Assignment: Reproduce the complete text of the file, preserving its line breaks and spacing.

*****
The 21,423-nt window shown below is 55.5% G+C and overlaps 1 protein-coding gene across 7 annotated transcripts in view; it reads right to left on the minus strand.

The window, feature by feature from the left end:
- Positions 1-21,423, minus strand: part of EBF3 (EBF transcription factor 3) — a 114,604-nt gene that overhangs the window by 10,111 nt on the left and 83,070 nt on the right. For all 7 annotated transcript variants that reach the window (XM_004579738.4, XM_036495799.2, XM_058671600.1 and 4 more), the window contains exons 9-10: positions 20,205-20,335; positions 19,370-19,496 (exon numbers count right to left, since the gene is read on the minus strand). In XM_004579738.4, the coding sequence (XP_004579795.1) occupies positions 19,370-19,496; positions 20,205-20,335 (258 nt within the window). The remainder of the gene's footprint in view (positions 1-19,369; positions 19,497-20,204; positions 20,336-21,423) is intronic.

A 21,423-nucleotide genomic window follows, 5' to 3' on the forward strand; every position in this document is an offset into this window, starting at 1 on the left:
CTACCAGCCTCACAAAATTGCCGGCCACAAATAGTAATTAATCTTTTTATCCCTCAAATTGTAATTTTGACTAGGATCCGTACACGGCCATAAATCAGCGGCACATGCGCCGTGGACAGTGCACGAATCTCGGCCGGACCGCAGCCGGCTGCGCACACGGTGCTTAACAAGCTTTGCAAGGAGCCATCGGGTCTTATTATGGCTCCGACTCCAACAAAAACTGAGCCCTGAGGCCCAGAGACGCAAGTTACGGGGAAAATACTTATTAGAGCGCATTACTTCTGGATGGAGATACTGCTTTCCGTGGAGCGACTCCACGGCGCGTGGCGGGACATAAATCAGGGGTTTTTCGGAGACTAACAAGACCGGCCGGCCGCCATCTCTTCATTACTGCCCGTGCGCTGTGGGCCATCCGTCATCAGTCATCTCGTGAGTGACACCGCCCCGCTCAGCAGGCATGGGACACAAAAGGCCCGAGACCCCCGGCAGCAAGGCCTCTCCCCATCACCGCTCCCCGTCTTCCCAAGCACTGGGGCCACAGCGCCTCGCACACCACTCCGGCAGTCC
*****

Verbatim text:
The 21,423-nt window shown below is 55.5% G+C and overlaps 1 protein-coding gene across 7 annotated transcripts in view; it reads right to left on the minus strand.

The window, feature by feature from the left end:
- Positions 1-21,423, minus strand: part of EBF3 (EBF transcription factor 3) — a 114,604-nt gene that overhangs the window by 10,111 nt on the left and 83,070 nt on the right. For all 7 annotated transcript variants that reach the window (XM_004579738.4, XM_036495799.2, XM_058671600.1 and 4 more), the window contains exons 9-10: positions 20,205-20,335; positions 19,370-19,496 (exon numbers count right to left, since the gene is read on the minus strand). In XM_004579738.4, the coding sequence (XP_004579795.1) occupies positions 19,370-19,496; positions 20,205-20,335 (258 nt within the window). The remainder of the gene's footprint in view (positions 1-19,369; positions 19,497-20,204; positions 20,336-21,423) is intronic.

A 21,423-nucleotide genomic window follows, 5' to 3' on the forward strand; every position in this document is an offset into this window, starting at 1 on the left:
CTACCAGCCTCACAAAATTGCCGGCCACAAATAGTAATTAATCTTTTTATCCCTCAAATTGTAATTTTGACTAGGATCCGTACACGGCCATAAATCAGCGGCACATGCGCCGTGGACAGTGCACGAATCTCGGCCGGACCGCAGCCGGCTGCGCACACGGTGCTTAACAAGCTTTGCAAGGAGCCATCGGGTCTTATTATGGCTCCGACTCCAACAAAAACTGAGCCCTGAGGCCCAGAGACGCAAGTTACGGGGAAAATACTTATTAGAGCGCATTACTTCTGGATGGAGATACTGCTTTCCGTGGAGCGACTCCACGGCGCGTGGCGGGACATAAATCAGGGGTTTTTCGGAGACTAACAAGACCGGCCGGCCGCCATCTCTTCATTACTGCCCGTGCGCTGTGGGCCATCCGTCATCAGTCATCTCGTGAGTGACACCGCCCCGCTCAGCAGGCATGGGACACAAAAGGCCCGAGACCCCCGGCAGCAAGGCCTCTCCCCATCACCGCTCCCCGTCTTCCCAAGCACTGGGGCCACAGCGCCTCGCACACCACTCCGGCAGTCC